Thursday, August 14, 2008
Monitoring water quality
This week, we did the annual collection of benthic macroinvertebrates. They are animals found on the bottom of a water body that are large enough to be seen with the naked eye and lack a backbone and internal skeleton. They are relatively sedentary and widespread, with varying tolerances to changes in water and sediment quality.
As in previous years, we were joined by members of Citizens Environment Watch, an organization which provides education, equipment and support for community-based environmental monitoring and stewardship. The monitoring procedure that CEW developed enable volunteers to sample stream habitats for benthic macroinvertebrates. The procedure includes necessary information to collect, process and identify benthic macroinvertebrates found in southern Ontario watersheds.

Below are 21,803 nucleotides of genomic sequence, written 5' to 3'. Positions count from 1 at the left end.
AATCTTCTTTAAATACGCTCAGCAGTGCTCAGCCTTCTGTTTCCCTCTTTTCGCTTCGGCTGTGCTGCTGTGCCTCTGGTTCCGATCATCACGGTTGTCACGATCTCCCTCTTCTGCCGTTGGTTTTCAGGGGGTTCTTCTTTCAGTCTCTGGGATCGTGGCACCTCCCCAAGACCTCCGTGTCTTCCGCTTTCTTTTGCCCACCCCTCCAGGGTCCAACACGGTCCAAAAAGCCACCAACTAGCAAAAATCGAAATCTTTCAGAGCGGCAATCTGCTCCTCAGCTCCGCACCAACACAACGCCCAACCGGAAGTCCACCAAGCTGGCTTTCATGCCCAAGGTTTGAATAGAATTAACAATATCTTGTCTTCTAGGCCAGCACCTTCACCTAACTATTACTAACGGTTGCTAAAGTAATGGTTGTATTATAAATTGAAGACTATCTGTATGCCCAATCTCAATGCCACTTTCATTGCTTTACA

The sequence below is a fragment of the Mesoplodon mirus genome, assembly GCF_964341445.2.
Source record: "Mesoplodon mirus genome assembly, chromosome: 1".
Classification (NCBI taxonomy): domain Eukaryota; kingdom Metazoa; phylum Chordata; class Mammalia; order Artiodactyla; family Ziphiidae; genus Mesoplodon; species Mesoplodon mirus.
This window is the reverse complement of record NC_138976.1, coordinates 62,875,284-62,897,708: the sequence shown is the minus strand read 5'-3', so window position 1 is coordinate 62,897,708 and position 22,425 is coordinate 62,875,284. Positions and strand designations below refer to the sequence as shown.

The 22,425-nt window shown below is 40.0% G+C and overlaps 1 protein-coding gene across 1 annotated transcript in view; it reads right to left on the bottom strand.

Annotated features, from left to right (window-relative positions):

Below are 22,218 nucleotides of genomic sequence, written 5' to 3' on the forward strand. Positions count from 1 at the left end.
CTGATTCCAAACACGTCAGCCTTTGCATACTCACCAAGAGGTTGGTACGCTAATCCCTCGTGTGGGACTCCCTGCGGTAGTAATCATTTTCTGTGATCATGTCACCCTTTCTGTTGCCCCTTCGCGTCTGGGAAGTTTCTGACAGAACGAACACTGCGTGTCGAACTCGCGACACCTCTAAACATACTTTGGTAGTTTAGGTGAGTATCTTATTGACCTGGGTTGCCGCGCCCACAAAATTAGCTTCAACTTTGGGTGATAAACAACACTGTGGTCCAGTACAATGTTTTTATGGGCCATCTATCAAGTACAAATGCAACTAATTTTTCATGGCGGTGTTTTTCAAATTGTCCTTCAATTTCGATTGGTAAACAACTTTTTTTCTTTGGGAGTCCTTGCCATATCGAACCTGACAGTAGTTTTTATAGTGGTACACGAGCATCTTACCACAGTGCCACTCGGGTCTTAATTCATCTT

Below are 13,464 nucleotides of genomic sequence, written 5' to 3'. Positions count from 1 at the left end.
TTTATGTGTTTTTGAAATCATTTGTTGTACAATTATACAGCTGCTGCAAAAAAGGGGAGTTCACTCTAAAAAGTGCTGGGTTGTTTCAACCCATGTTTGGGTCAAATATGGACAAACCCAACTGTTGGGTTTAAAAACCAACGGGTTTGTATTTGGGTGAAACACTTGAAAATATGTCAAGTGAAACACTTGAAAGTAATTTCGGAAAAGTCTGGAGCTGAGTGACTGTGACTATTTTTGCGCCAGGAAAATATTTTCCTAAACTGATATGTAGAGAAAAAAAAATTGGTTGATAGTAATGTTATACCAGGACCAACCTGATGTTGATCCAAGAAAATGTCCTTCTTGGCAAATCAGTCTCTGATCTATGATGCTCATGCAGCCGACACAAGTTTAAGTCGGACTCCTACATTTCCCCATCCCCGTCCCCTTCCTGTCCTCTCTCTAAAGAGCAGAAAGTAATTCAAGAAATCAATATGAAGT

Collecting samples in one of the Riverdale ponds
The sampling is performed using a D-net (so-called because it's in the shape of a D) which is placed firmly against the stream bottom. Afterwards, the D-net is emptied into a sieve over a bucket or large tray and stewards use squeeze bottles and water from the stream to rinse the net. Once this is done, it's time to look for the bugs and try to find them. Unfortunately, at Riverdale, there is so much mud that it's very difficult to see anything. We managed to find a few, including isopoda (sow bugs) which have a tolerance value of 8 or high tolerance to poor conditions.
We should soon have the results of our experiment and I will post them as soon as they come.